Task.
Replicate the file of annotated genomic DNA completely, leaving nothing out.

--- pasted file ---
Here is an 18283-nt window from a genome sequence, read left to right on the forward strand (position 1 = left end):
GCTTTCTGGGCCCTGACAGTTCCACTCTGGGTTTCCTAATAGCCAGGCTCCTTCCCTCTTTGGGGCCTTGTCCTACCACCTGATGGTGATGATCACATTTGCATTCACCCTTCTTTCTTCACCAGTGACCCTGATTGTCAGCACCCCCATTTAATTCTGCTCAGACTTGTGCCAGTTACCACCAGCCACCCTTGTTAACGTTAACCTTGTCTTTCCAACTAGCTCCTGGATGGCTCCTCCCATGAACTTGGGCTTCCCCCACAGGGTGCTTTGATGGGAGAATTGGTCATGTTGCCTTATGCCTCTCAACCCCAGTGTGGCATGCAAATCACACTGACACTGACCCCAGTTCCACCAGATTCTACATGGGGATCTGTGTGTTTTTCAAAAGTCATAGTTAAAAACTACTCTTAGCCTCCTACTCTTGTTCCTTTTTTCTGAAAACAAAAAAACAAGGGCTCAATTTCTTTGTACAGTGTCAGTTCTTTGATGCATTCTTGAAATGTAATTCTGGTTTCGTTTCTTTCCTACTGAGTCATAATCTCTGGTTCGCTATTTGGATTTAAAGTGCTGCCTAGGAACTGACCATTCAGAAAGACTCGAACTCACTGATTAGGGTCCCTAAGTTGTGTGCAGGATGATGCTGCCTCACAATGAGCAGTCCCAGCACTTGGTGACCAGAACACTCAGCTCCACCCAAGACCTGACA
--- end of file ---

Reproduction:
Here is an 18283-nt window from a genome sequence, read left to right on the forward strand (position 1 = left end):
GCTTTCTGGGCCCTGACAGTTCCACTCTGGGTTTCCTAATAGCCAGGCTCCTTCCCTCTTTGGGGCCTTGTCCTACCACCTGATGGTGATGATCACATTTGCATTCACCCTTCTTTCTTCACCAGTGACCCTGATTGTCAGCACCCCCATTTAATTCTGCTCAGACTTGTGCCAGTTACCACCAGCCACCCTTGTTAACGTTAACCTTGTCTTTCCAACTAGCTCCTGGATGGCTCCTCCCATGAACTTGGGCTTCCCCCACAGGGTGCTTTGATGGGAGAATTGGTCATGTTGCCTTATGCCTCTCAACCCCAGTGTGGCATGCAAATCACACTGACACTGACCCCAGTTCCACCAGATTCTACATGGGGATCTGTGTGTTTTTCAAAAGTCATAGTTAAAAACTACTCTTAGCCTCCTACTCTTGTTCCTTTTTTCTGAAAACAAAAAAACAAGGGCTCAATTTCTTTGTACAGTGTCAGTTCTTTGATGCATTCTTGAAATGTAATTCTGGTTTCGTTTCTTTCCTACTGAGTCATAATCTCTGGTTCGCTATTTGGATTTAAAGTGCTGCCTAGGAACTGACCATTCAGAAAGACTCGAACTCACTGATTAGGGTCCCTAAGTTGTGTGCAGGATGATGCTGCCTCACAATGAGCAGTCCCAGCACTTGGTGACCAGAACACTCAGCTCCACCCAAGACCTGACA